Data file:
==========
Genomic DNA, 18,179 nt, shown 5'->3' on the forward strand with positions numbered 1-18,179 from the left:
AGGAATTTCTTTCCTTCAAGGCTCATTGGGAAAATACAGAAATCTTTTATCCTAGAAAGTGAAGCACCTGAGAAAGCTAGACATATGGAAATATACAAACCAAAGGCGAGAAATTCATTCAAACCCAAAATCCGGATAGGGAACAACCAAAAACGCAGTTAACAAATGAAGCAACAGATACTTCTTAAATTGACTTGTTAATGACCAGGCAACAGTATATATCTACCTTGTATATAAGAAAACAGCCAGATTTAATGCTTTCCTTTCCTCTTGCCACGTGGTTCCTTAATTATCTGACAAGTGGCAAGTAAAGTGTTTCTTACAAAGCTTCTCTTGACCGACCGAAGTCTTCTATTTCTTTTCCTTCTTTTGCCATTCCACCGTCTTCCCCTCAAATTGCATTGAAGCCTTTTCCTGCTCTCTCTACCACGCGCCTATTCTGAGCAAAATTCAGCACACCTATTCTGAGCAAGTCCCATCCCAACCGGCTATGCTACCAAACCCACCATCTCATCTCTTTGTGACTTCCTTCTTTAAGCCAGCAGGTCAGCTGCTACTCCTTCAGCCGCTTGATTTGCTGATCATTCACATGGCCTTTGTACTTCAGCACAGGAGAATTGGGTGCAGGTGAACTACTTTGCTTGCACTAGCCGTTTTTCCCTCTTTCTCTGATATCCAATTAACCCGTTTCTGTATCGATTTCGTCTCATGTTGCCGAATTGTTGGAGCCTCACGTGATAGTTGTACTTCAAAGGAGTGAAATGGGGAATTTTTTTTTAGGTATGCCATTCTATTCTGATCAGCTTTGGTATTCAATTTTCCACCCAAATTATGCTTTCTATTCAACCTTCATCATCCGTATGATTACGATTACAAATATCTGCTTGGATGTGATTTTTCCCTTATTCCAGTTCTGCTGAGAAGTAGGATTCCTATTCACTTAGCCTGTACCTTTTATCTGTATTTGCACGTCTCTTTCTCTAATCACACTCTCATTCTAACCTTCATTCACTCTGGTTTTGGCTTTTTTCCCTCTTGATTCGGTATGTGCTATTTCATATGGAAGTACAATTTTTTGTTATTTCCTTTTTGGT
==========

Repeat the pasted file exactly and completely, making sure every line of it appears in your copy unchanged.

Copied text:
Genomic DNA, 18,179 nt, shown 5'->3' on the forward strand with positions numbered 1-18,179 from the left:
AGGAATTTCTTTCCTTCAAGGCTCATTGGGAAAATACAGAAATCTTTTATCCTAGAAAGTGAAGCACCTGAGAAAGCTAGACATATGGAAATATACAAACCAAAGGCGAGAAATTCATTCAAACCCAAAATCCGGATAGGGAACAACCAAAAACGCAGTTAACAAATGAAGCAACAGATACTTCTTAAATTGACTTGTTAATGACCAGGCAACAGTATATATCTACCTTGTATATAAGAAAACAGCCAGATTTAATGCTTTCCTTTCCTCTTGCCACGTGGTTCCTTAATTATCTGACAAGTGGCAAGTAAAGTGTTTCTTACAAAGCTTCTCTTGACCGACCGAAGTCTTCTATTTCTTTTCCTTCTTTTGCCATTCCACCGTCTTCCCCTCAAATTGCATTGAAGCCTTTTCCTGCTCTCTCTACCACGCGCCTATTCTGAGCAAAATTCAGCACACCTATTCTGAGCAAGTCCCATCCCAACCGGCTATGCTACCAAACCCACCATCTCATCTCTTTGTGACTTCCTTCTTTAAGCCAGCAGGTCAGCTGCTACTCCTTCAGCCGCTTGATTTGCTGATCATTCACATGGCCTTTGTACTTCAGCACAGGAGAATTGGGTGCAGGTGAACTACTTTGCTTGCACTAGCCGTTTTTCCCTCTTTCTCTGATATCCAATTAACCCGTTTCTGTATCGATTTCGTCTCATGTTGCCGAATTGTTGGAGCCTCACGTGATAGTTGTACTTCAAAGGAGTGAAATGGGGAATTTTTTTTTAGGTATGCCATTCTATTCTGATCAGCTTTGGTATTCAATTTTCCACCCAAATTATGCTTTCTATTCAACCTTCATCATCCGTATGATTACGATTACAAATATCTGCTTGGATGTGATTTTTCCCTTATTCCAGTTCTGCTGAGAAGTAGGATTCCTATTCACTTAGCCTGTACCTTTTATCTGTATTTGCACGTCTCTTTCTCTAATCACACTCTCATTCTAACCTTCATTCACTCTGGTTTTGGCTTTTTTCCCTCTTGATTCGGTATGTGCTATTTCATATGGAAGTACAATTTTTTGTTATTTCCTTTTTGGT